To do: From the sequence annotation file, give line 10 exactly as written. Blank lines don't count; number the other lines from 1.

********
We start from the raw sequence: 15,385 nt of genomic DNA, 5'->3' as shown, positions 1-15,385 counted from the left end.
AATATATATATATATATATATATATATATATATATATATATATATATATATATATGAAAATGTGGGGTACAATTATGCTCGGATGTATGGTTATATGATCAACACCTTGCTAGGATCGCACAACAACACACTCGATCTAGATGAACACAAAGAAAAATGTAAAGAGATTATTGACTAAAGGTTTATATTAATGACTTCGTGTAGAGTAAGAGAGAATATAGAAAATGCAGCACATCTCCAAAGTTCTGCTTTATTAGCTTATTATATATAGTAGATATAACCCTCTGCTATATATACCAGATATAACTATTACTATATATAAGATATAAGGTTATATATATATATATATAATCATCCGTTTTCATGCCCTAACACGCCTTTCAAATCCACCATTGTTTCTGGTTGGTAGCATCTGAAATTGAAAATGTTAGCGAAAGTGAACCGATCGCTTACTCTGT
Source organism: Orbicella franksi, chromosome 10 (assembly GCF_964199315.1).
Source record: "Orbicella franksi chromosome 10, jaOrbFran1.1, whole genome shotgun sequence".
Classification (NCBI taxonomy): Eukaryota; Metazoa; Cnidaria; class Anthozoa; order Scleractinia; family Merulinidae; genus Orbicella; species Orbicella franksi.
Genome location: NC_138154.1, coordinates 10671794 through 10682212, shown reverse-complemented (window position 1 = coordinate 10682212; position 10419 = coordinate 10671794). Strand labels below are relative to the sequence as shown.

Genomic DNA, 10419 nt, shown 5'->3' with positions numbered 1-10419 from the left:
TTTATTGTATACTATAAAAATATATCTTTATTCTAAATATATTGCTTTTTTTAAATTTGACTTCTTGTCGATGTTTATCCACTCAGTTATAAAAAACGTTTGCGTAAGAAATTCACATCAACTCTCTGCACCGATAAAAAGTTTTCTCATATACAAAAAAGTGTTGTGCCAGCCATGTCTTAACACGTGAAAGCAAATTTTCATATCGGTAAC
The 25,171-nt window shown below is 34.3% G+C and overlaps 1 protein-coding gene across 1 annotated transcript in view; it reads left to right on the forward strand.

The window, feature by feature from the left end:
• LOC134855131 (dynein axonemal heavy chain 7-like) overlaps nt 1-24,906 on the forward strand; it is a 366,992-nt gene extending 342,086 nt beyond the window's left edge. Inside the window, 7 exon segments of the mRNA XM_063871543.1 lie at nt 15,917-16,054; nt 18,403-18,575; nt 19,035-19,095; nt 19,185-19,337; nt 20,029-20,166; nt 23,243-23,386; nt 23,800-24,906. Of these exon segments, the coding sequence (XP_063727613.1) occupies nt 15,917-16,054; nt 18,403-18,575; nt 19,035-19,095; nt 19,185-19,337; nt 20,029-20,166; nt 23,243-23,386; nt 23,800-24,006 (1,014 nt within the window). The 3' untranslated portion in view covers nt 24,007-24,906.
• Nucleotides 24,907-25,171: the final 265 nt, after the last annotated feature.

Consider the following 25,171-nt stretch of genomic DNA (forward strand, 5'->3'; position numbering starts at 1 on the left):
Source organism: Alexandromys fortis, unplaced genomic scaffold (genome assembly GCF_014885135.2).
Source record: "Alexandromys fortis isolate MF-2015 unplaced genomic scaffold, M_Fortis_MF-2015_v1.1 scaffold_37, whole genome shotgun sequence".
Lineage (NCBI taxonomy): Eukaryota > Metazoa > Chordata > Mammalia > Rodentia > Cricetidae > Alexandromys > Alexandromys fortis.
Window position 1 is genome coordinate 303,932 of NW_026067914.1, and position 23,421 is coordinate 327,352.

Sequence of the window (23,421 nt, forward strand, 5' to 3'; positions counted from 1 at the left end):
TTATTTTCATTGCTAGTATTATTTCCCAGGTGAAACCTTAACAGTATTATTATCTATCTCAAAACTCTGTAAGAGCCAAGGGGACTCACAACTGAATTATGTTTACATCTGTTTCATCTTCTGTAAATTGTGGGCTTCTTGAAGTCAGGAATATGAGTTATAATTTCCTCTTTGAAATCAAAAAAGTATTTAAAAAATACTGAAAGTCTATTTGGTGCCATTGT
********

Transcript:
The window, feature by feature from the left end: